The Government of Canada has issued a background paper and launched public consultations on border carbon adjustments (BCAs). The initial exploratory phase of consultations will involve targeted discussions with provinces and territories, as well as industry associations representing sectors most directly impacted (i.e., importers and exporters dealing in emissions-intensive goods). A limited number of labour and environmental organizations and academics with expertise on BCAs will also be engaged.
The government intends to consult the broader Canadian public this fall and continue international engagement with trading partners and like-minded countries.
Feedback is sought in relation to:
- Environmental outcomes. How adding BCAs to Canada’s climate policy toolbox could build on Canada’s existing climate change policies to deliver equivalent or better environmental outcomes.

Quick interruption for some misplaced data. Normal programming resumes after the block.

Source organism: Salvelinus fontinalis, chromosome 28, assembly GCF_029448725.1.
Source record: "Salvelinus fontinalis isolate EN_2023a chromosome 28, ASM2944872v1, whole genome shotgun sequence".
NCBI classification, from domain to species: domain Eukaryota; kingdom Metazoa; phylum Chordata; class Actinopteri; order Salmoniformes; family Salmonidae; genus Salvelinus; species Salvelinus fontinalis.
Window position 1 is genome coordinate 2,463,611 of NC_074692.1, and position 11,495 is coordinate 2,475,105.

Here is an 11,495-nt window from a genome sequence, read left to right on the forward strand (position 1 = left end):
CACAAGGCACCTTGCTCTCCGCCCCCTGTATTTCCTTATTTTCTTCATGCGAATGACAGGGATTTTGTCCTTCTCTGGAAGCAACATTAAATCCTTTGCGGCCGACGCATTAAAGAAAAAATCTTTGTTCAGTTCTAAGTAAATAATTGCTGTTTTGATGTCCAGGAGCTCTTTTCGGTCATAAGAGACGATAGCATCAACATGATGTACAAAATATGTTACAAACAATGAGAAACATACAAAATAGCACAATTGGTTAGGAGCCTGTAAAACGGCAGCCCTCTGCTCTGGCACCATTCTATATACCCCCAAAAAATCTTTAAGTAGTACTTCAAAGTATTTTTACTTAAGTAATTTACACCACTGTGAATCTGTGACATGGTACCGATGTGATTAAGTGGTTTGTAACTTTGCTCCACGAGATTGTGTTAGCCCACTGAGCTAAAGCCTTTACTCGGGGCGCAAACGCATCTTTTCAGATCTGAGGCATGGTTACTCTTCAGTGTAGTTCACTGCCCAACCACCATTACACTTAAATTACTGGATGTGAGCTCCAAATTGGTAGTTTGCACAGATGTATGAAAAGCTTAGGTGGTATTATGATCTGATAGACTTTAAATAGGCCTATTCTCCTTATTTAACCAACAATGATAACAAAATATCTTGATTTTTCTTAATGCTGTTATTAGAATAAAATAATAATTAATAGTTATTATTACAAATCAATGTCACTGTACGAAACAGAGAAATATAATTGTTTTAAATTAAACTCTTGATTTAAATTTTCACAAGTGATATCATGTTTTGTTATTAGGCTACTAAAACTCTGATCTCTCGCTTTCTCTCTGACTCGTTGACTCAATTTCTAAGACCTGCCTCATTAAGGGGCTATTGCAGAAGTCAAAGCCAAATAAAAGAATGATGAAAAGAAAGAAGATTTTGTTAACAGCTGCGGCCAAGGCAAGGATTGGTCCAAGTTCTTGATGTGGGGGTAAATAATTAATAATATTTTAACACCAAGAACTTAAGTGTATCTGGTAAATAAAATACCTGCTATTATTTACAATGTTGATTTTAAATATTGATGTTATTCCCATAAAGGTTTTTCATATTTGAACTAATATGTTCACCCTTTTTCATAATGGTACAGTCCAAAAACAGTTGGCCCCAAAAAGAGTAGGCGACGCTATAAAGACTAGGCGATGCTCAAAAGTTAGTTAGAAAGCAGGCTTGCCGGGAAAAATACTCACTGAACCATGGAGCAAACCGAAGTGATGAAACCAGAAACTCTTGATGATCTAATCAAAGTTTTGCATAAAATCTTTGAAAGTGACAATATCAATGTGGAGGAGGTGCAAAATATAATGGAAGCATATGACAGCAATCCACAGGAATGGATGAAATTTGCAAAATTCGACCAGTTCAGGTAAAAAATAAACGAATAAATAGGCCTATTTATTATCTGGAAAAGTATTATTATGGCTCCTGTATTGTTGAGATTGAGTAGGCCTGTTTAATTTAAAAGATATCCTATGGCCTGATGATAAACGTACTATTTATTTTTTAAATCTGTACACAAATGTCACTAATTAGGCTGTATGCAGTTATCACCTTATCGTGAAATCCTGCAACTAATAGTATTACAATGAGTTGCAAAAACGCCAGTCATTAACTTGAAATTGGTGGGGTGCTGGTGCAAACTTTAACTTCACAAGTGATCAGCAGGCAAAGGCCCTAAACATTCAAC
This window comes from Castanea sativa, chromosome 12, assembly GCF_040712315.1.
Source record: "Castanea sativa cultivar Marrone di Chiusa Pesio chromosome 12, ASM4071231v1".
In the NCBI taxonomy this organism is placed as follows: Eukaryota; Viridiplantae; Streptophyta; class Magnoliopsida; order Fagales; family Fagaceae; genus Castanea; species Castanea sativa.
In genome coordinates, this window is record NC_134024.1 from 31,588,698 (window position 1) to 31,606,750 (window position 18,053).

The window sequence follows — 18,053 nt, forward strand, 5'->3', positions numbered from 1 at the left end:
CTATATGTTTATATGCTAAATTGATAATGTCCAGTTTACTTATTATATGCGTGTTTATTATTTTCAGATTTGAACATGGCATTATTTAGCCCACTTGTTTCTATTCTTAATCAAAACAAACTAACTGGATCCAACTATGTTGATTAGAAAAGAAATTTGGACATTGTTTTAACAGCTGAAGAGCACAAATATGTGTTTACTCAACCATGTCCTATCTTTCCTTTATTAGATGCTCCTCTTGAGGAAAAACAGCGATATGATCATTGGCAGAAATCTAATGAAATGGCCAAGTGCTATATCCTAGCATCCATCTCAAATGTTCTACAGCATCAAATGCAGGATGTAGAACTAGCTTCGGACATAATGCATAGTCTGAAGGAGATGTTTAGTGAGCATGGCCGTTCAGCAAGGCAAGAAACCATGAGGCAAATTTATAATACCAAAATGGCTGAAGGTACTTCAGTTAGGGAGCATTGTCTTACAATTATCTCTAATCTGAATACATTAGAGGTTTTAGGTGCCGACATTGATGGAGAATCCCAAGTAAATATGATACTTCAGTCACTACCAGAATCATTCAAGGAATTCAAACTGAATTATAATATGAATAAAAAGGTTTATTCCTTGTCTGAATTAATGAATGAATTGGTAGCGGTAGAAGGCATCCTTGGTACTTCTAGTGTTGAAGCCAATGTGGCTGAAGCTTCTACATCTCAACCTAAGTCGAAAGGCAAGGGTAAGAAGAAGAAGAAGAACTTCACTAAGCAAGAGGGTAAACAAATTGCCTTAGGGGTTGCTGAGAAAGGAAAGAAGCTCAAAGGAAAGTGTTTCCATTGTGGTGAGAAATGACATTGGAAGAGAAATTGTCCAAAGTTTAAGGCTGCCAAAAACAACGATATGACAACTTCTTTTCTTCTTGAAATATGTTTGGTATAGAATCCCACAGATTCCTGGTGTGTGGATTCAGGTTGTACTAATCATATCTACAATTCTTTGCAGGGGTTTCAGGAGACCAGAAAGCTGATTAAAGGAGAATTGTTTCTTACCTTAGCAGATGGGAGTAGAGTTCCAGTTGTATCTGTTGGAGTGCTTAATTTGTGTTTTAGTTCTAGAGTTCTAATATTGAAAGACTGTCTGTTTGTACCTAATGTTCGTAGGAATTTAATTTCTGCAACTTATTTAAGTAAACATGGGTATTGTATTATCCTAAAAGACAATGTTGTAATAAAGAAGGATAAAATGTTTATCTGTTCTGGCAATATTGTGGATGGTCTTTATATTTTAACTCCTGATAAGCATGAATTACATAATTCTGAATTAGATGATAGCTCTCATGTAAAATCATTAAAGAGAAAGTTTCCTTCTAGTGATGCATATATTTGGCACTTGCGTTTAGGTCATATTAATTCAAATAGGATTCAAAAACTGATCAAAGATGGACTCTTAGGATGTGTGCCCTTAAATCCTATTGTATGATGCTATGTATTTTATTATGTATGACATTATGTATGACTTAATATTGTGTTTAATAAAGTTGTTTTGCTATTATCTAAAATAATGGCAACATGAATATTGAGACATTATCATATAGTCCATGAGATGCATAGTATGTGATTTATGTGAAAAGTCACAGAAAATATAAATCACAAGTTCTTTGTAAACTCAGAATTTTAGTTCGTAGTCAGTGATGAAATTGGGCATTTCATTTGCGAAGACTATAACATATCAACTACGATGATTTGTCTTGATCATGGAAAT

- Economic pressures. What economic impacts BCAs may have, and the distribution of those impacts across sectors and regions, including for consumers.
- International engagement and trade relations. As a trade-dependent economy how BCAs may affect Canada’s trading relationships and areas where further work is required for cooperation on BCAs with trading partners.
The federal government has indicated that four main inter-related objectives are driving its consideration of BCAs: (i) reducing the risk of carbon leakage; (ii) maintaining the competitiveness of domestic industries; (iii) supporting greater domestic climate ambition; and (iv) driving international climate action.
The government signalled its intent to move forward with a two-phase consultation process on BCAs in Budget 2021. Canada’s recent focus on BCAs is aligned with work on similar policies in the European Union and the United States and we anticipate that BCAs will be a topic of significant discussion at COP26, beginning November 1, 2021 in Glasgow.